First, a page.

Subject: Issued In Public Interest To All Blog Readers.
Today I would like to pen down a few thoughts on the irrational behaviour of Mr Market over the last week. Every day he tells us what he thinks our investments are worth and furthermore offers either to buy them out or to sell us an additional interest on that basis. Sometimes his idea of value appears plausible and justified by business developments and prospects as you know them. Often, on the other hand, Mr Market lets his enthusiasm or his fears run away with him, and the value he proposes seems to us is a little short of silly.
If you are a prudent investor or a sensible businessman, will you let Mr Market’s daily communication determine your view of the value of your portfolio’s interest in the enterprise? Only in case, you agree with him or in case you want to trade with him. You may be happy to sell out to him when he quotes you a ridiculously high price, and equally happy to buy from him when his price is low.
But the rest of the time you will be wiser to form your own ideas of the value of your holdings, based on full reports from the company about its operations and financial position. The true investor is in that very position when he owns a listed common stock.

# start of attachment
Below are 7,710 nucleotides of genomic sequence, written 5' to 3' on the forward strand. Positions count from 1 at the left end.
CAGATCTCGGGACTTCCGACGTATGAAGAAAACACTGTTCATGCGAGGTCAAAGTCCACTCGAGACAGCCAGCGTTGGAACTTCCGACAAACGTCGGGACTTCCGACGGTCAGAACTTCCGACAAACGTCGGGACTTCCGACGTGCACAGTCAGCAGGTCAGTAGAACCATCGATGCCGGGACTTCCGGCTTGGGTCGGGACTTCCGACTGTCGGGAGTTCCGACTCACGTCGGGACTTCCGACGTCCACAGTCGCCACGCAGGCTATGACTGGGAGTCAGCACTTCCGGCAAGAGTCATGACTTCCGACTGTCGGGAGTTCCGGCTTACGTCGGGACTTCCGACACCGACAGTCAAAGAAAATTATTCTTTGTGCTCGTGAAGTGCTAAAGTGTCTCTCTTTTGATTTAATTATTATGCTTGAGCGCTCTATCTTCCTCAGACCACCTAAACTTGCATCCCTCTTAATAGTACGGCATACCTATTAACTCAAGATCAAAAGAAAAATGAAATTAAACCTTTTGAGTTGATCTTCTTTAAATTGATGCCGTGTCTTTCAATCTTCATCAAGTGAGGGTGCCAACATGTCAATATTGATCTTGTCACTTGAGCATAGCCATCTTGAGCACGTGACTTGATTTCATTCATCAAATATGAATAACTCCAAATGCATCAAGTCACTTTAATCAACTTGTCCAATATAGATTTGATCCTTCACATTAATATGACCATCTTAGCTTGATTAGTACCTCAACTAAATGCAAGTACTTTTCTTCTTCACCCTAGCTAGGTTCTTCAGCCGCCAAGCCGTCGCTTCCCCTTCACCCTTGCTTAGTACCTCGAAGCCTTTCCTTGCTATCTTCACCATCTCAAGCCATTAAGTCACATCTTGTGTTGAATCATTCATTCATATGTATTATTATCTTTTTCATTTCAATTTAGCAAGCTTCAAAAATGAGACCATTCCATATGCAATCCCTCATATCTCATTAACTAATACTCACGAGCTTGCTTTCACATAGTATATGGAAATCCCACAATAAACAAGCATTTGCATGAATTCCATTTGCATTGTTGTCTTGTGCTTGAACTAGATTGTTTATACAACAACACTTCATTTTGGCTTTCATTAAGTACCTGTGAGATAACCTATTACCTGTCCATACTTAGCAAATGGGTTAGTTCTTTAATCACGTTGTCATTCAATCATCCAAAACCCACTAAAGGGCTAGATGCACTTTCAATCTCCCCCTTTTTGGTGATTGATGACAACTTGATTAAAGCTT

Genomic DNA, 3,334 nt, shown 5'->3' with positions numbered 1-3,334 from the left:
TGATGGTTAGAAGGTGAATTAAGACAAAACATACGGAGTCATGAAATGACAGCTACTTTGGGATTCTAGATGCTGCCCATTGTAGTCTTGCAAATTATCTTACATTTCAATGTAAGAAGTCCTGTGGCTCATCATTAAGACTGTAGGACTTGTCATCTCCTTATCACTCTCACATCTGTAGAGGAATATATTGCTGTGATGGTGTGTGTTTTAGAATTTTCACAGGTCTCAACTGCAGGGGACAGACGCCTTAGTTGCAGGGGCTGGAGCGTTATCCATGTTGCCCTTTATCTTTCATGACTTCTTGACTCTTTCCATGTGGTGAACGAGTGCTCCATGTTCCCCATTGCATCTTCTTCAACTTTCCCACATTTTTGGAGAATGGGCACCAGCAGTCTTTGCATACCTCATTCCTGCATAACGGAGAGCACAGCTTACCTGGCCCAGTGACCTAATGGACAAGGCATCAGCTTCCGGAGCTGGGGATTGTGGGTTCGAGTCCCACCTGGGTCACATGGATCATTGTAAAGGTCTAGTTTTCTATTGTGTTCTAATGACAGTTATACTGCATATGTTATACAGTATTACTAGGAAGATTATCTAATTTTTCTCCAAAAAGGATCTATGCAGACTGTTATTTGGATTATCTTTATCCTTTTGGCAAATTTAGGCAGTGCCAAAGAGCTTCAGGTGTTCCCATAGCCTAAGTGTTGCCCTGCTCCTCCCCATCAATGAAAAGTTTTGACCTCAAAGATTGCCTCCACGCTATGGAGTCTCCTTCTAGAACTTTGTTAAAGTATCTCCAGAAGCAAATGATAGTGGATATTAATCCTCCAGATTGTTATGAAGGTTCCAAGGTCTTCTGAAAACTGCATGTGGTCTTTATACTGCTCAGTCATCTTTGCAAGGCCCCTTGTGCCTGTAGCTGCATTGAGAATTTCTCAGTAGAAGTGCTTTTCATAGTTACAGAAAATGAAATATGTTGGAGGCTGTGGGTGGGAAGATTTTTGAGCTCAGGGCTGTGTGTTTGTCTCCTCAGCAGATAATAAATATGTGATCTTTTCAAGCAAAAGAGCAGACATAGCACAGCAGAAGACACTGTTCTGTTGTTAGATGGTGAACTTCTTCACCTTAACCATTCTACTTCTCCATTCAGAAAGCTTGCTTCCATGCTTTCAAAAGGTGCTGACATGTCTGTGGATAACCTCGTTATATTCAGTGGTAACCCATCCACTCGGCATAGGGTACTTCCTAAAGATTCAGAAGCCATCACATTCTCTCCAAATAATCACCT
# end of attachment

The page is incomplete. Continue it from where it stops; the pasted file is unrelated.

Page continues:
You, as an investor can take advantage of the daily market price or leave it alone, in plain English means that you can sell his shares because the price has gone down, foreboding worse things to come. In my view, a view which I have formed through my past experiences, such signals are misleading. Basically, price fluctuations have only one significant meaning for the true investor. They provide him with an opportunity to buy wisely when prices fall sharply and to sell wisely when they advance a great deal. At other times he will do better if he forgets about the stock market and pays attention to his dividend returns and to the operating results of his companies.
If you have cash, which is free and is meant to be invested, have a ball today, else, don’t worry about Mr Market. He is having a bad day. But that doesn’t mean you have to have one.
It is my sincere request to all. Do not try to speculate to profit from this fall. Speculation is a habit. You may win once, but the house always wins.
Disclaimer: This message is composed using an edited extract from the book Intelligent Investor By Ben Grahm to calm investor sentiment